• View in gallery
    Figure 1.

    Longitudinal FeNO measurements of tuberculosis (TB) cases. Thirty-eight TB participants were followed longitudinally over 60 days. Twenty-one participants completed six FeNO measurements and a further 17 participants achieved three measurements during this study period. No significant changes in FeNO levels in pulmonary TB participants during treatment were observed during this time. FeNO = fractional concentration of exhaled nitric oxide; ppb = parts per billion. This figure appears in color at www.ajtmh.org.

  • 1.

    Ralph AP, Anstey NM, Kelly PM, 2009. Tuberculosis into the 2010s: is the glass half full? Clin Infect Dis 49: 574583.

  • 2.

    World Health Organization. Global Tuberculosis Report 2015. Geneva: World Health Organization. 2015 (WHO/HTM/TB/2015.22). ISBN 978 92 4 156505 9.

  • 3.

    Chan ED, Chan J, Schluger NW, 2001. What is the role of nitric oxide in murine and human host defense against tuberculosis? Current knowledge. Am J Respir Cell Mol Biol 25: 606612.

    • Search Google Scholar
    • Export Citation
  • 4.

    Aston C, Rom WN, Talbot AT, Reibman J, 1998. Early inhibition of mycobacterial growth by human alveolar macrophages is not due to nitric oxide. Am J Respir Crit Care Med 157: 19431950.

    • Search Google Scholar
    • Export Citation
  • 5.

    Schon T, Elias D, Moges F, Melese E, Tessema T, Stendahl O, Britton S, Sundqvist T, 2003. Arginine as an adjuvant to chemotherapy improves clinical outcome in active tuberculosis. Eur Respir J 21: 483488.

    • Search Google Scholar
    • Export Citation
  • 6.

    Lim KG, Mottram C, 2008. The use of fraction of exhaled nitric oxide in pulmonary practice. Chest 133: 12321242.

  • 7.

    Elmasri M, Romero KM, Gilman RH, Hansel NN, Robinson CL, Baumann LM, Cabrera L, Hamilton RG, Checkley W; PURA Study Investigators, 2014. Longitudinal assessment of high versus low levels of fractional exhaled nitric oxide among children with asthma and atopy. Lung 192: 305312.

    • Search Google Scholar
    • Export Citation
  • 8.

    Moore DA et al. 2006. Microscopic-observation drug-susceptibility assay for the diagnosis of TB. N Engl J Med 355: 15391550.

  • 9.

    Dweik RA, Boggs PB, Erzurum SC, Irvin CG, Leigh MW, Lundberg JO, Olin AC, Plummer AL, Taylor DR; American Thoracic Society Committee on Interpretation of Exhaled Nitric Oxide Levels for Clinical Applications, 2011. An official ATS clinical practice guideline: interpretation of exhaled nitric oxide levels (FENO) for clinical applications. Am J Respir Crit Care Med 184: 602615.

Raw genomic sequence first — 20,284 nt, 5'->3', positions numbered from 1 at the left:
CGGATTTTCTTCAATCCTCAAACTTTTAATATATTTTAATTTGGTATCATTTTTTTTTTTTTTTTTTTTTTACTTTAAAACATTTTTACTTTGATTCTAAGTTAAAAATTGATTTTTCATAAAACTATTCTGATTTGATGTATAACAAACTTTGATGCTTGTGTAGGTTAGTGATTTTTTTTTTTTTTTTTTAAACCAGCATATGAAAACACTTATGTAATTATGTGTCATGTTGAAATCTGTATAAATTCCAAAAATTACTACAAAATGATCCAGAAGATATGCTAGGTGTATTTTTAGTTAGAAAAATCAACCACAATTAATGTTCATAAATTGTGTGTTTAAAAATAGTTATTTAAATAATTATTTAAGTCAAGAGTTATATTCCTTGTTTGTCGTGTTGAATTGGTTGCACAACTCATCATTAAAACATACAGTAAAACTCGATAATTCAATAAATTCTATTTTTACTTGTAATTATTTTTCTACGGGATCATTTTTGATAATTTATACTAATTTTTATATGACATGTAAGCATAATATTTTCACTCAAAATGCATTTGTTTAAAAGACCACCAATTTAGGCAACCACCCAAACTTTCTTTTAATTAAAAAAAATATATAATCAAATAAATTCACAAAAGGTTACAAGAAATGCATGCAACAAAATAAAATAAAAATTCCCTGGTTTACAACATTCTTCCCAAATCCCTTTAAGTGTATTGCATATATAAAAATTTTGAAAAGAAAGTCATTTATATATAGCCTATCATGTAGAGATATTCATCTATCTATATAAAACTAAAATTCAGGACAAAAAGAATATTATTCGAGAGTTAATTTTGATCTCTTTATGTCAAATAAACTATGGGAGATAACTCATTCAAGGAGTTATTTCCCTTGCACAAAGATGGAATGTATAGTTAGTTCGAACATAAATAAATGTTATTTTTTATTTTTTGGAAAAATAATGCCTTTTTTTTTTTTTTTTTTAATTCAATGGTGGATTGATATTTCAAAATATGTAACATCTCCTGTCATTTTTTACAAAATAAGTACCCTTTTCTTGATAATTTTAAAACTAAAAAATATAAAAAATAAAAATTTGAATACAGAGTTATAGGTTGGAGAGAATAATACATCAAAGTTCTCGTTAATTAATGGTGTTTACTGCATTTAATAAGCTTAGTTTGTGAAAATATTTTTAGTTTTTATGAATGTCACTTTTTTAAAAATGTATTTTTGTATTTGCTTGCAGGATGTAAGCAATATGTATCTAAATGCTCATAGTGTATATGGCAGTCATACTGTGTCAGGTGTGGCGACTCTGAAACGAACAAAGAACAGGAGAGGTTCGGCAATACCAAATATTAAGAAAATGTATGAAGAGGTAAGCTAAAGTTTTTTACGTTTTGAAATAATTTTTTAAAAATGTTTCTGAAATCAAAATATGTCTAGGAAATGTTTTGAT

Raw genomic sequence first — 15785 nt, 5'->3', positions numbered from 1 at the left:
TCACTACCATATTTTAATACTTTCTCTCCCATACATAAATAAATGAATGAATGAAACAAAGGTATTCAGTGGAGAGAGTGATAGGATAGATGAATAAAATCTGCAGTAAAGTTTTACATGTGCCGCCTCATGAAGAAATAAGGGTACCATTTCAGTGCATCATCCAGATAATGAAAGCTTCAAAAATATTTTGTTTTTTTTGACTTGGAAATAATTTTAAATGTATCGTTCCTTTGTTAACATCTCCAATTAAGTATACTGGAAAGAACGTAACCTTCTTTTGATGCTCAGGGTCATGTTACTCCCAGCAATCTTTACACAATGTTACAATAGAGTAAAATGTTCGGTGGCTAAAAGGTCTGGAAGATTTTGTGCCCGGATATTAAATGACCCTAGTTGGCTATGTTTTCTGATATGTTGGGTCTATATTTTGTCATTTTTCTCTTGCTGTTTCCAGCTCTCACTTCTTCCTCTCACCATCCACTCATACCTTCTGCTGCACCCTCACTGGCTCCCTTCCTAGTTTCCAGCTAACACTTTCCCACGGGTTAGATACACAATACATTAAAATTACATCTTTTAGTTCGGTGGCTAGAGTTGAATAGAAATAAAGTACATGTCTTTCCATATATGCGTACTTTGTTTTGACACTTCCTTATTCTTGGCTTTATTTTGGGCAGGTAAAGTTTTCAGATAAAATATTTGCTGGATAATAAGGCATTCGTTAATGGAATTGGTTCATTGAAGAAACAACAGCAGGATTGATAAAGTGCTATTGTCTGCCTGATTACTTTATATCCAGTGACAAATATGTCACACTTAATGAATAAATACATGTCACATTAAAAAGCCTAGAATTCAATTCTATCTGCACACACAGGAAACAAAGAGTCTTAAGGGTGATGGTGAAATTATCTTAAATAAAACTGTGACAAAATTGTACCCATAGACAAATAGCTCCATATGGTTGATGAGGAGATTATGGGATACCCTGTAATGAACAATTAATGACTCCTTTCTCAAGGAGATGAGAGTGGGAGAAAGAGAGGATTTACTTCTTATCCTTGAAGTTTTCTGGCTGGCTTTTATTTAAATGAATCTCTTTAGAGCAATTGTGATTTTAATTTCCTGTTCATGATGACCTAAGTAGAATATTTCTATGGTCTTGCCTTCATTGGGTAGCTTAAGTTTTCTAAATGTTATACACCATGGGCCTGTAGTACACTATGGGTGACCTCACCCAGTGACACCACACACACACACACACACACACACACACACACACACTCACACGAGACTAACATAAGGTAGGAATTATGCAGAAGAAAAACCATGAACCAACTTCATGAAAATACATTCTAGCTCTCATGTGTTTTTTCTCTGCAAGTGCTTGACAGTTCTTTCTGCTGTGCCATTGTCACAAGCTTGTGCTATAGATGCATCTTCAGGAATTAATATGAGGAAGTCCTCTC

• Search Google Scholar
    • Export Citation
  • 10.

    Yhi JY, Park DW, Min JH, Park YK, Kim SH, Kim TH, Sohn JW, Yoon HJ, Shin DH, Moon JY, 2016. Measurement of levels of fractional exhaled nitric oxide in patients with pulmonary tuberculosis. Int J Tuberc Lung Dis 20: 11741180.

    • Search Google Scholar
    • Export Citation
  • 11.

    Ralph AP et al. 2013. Impaired pulmonary nitric oxide bioavailability in pulmonary tuberculosis: association with disease severity and delayed mycobacterial clearance with treatment. J Infect Dis 208: 616626.

    • Search Google Scholar
    • Export Citation
  • 12.

    Idh J et al. 2008. Nitric oxide production in the exhaled air of patients with pulmonary tuberculosis in relation to HIV co-infection. BMC Infect Dis 8: 146.

    • Search Google Scholar
    • Export Citation
  • 13.

    Wang CH, Liu CY, Lin HC, Yu CT, Chung KF, Kuo HP, 1998. Increased exhaled nitric oxide in active pulmonary tuberculosis due to inducible NO synthase upregulation in alveolar macrophages. Eur Respir J 11: 809815.

    • Search Google Scholar
    • Export Citation
  • 14.

    Van Beek SC, Nhung NV, Sy DN, Sterk PJ, Tiemersma EW, Cobelens FG, 2011. Measurement of exhaled nitric oxide as a potential screening tool for pulmonary tuberculosis. Int J Tuberc Lung Dis 15: 185192.

    • Search Google Scholar
    • Export Citation
  • 15.

    Olin AC, Bake B, Toren K, 2007. Fraction of exhaled nitric oxide at 50 mL/s: reference values for adult lifelong never-smokers. Chest 131: 18521856.

    • Search Google Scholar
    • Export Citation
  • 16.

    Kim MA, Shin YS, Pham le D, Park HS, 2014. Adult asthma biomarkers. Curr Opin Allergy Clin Immunol 14: 4954.

  • 17.

    Barnes PJ, 2008. The cytokine network in asthma and chronic obstructive pulmonary disease. J Clin Invest 118: 35463556.

  • 18.

    O’Garra A, Redford PS, McNab FW, Bloom CI, Wilkinson RJ, Berry MP, 2013. The immune response in tuberculosis. Annu Rev Immunol 31: 475527.

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Exhaled Nitric Oxide is Not a Biomarker for Pulmonary Tuberculosis